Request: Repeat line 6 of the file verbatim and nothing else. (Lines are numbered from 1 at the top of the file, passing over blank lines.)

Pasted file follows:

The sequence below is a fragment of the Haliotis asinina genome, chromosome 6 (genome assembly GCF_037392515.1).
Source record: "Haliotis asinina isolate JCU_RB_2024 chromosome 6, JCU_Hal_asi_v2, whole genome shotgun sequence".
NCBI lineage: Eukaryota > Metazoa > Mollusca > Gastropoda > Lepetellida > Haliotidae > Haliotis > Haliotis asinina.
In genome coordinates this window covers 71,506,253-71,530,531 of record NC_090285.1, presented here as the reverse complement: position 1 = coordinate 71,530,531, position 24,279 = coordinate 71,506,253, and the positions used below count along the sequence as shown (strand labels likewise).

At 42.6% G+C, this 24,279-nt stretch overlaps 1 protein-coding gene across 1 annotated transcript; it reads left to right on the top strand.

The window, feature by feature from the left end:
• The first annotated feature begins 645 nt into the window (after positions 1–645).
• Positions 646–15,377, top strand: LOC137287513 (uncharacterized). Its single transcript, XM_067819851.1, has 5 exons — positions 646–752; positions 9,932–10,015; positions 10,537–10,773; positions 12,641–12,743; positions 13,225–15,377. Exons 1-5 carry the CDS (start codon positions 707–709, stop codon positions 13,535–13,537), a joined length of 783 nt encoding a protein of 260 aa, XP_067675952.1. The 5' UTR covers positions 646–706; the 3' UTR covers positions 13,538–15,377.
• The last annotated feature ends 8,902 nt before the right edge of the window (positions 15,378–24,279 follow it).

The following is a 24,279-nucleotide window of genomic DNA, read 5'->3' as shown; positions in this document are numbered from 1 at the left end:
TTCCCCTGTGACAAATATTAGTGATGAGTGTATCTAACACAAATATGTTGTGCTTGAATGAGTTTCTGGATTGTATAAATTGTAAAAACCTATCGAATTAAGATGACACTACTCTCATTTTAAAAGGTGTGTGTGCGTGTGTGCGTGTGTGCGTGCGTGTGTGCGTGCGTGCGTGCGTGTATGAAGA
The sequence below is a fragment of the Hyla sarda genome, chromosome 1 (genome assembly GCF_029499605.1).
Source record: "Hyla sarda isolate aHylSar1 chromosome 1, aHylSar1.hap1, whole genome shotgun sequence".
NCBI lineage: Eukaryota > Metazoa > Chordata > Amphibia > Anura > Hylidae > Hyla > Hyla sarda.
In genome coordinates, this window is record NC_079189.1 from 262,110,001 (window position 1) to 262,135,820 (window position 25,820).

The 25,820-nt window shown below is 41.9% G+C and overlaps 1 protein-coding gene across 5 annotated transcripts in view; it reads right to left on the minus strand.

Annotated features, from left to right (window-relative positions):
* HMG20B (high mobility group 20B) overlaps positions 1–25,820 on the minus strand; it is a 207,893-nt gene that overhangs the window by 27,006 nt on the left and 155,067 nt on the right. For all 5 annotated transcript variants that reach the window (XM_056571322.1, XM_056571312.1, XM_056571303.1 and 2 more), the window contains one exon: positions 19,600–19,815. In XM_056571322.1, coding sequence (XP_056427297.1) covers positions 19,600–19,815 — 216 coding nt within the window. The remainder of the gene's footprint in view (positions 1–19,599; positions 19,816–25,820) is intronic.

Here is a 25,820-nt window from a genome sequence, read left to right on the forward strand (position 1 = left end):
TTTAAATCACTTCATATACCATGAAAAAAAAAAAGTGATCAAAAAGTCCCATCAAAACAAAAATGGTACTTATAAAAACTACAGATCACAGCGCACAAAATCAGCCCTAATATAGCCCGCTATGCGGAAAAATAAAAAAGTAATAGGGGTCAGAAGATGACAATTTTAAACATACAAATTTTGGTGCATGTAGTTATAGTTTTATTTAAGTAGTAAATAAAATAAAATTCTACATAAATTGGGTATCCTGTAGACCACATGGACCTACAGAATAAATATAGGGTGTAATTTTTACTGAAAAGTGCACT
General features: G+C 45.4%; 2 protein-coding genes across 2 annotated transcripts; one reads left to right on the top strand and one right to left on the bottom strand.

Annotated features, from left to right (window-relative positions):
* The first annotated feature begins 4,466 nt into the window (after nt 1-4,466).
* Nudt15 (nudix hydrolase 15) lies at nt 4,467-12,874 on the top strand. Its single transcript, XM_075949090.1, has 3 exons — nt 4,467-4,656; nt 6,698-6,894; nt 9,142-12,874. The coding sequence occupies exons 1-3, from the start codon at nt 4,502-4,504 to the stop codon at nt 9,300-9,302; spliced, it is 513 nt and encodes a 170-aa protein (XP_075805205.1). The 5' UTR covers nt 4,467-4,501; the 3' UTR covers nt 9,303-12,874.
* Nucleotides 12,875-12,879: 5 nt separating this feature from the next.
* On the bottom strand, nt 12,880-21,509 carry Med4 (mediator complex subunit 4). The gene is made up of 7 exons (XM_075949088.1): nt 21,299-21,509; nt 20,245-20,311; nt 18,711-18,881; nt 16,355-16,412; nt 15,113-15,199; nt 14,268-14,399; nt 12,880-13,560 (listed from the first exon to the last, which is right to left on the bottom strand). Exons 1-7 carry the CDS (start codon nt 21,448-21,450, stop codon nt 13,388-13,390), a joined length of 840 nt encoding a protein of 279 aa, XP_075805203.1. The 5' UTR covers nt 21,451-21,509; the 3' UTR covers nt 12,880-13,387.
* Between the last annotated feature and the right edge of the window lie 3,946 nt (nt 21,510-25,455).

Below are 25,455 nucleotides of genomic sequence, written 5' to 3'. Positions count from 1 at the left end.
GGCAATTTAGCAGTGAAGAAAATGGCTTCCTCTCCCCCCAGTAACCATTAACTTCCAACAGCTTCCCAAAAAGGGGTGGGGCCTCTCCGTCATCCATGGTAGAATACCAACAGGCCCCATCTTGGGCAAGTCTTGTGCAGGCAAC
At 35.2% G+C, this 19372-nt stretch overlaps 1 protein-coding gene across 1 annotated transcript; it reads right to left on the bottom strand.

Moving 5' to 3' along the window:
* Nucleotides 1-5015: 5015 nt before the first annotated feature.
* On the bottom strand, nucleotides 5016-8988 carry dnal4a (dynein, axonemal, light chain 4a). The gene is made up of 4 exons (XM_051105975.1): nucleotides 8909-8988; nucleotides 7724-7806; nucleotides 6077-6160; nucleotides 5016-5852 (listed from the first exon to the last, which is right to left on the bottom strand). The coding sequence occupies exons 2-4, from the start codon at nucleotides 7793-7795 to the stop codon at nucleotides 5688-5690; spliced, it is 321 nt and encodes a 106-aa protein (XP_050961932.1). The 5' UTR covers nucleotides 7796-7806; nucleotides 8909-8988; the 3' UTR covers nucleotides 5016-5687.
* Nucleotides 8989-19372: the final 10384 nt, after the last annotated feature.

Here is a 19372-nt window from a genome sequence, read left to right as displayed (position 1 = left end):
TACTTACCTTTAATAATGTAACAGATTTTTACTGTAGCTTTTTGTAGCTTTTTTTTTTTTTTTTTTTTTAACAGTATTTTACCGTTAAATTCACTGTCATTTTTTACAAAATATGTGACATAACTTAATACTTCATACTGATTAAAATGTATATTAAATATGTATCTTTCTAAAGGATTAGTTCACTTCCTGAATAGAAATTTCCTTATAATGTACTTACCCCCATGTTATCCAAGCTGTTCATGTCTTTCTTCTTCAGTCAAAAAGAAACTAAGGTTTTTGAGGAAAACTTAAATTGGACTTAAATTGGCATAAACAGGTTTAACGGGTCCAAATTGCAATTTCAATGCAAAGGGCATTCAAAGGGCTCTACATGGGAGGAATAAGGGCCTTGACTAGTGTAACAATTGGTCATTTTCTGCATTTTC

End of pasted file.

The window, feature by feature from the left end: